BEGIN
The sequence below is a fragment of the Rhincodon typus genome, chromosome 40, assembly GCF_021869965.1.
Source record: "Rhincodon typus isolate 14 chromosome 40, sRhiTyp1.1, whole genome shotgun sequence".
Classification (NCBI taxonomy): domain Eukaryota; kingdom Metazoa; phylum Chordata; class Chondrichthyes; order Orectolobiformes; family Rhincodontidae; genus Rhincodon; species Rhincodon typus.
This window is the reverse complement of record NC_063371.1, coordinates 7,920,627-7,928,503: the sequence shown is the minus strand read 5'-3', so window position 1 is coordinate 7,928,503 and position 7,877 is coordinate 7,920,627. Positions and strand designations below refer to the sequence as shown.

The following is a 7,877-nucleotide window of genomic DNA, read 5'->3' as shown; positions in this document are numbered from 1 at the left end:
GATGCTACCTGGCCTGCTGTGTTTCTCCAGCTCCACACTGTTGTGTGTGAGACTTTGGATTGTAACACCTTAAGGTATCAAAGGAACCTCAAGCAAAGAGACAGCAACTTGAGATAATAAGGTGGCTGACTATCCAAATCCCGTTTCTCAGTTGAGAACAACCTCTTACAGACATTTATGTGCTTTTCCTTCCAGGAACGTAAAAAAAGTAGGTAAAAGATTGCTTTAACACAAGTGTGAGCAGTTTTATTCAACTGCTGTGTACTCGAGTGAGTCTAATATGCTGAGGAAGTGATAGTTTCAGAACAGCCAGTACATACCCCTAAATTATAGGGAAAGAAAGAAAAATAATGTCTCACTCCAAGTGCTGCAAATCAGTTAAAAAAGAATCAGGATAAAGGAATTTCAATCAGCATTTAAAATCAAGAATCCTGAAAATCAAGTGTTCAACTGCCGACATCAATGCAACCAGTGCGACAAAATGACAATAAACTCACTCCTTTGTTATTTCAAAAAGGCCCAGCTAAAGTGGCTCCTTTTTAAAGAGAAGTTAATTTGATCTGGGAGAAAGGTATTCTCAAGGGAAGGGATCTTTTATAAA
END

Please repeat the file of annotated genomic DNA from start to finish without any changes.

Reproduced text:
The sequence below is a fragment of the Rhincodon typus genome, chromosome 40, assembly GCF_021869965.1.
Source record: "Rhincodon typus isolate 14 chromosome 40, sRhiTyp1.1, whole genome shotgun sequence".
Classification (NCBI taxonomy): domain Eukaryota; kingdom Metazoa; phylum Chordata; class Chondrichthyes; order Orectolobiformes; family Rhincodontidae; genus Rhincodon; species Rhincodon typus.
This window is the reverse complement of record NC_063371.1, coordinates 7,920,627-7,928,503: the sequence shown is the minus strand read 5'-3', so window position 1 is coordinate 7,928,503 and position 7,877 is coordinate 7,920,627. Positions and strand designations below refer to the sequence as shown.

The following is a 7,877-nucleotide window of genomic DNA, read 5'->3' as shown; positions in this document are numbered from 1 at the left end:
GATGCTACCTGGCCTGCTGTGTTTCTCCAGCTCCACACTGTTGTGTGTGAGACTTTGGATTGTAACACCTTAAGGTATCAAAGGAACCTCAAGCAAAGAGACAGCAACTTGAGATAATAAGGTGGCTGACTATCCAAATCCCGTTTCTCAGTTGAGAACAACCTCTTACAGACATTTATGTGCTTTTCCTTCCAGGAACGTAAAAAAAGTAGGTAAAAGATTGCTTTAACACAAGTGTGAGCAGTTTTATTCAACTGCTGTGTACTCGAGTGAGTCTAATATGCTGAGGAAGTGATAGTTTCAGAACAGCCAGTACATACCCCTAAATTATAGGGAAAGAAAGAAAAATAATGTCTCACTCCAAGTGCTGCAAATCAGTTAAAAAAGAATCAGGATAAAGGAATTTCAATCAGCATTTAAAATCAAGAATCCTGAAAATCAAGTGTTCAACTGCCGACATCAATGCAACCAGTGCGACAAAATGACAATAAACTCACTCCTTTGTTATTTCAAAAAGGCCCAGCTAAAGTGGCTCCTTTTTAAAGAGAAGTTAATTTGATCTGGGAGAAAGGTATTCTCAAGGGAAGGGATCTTTTATAAA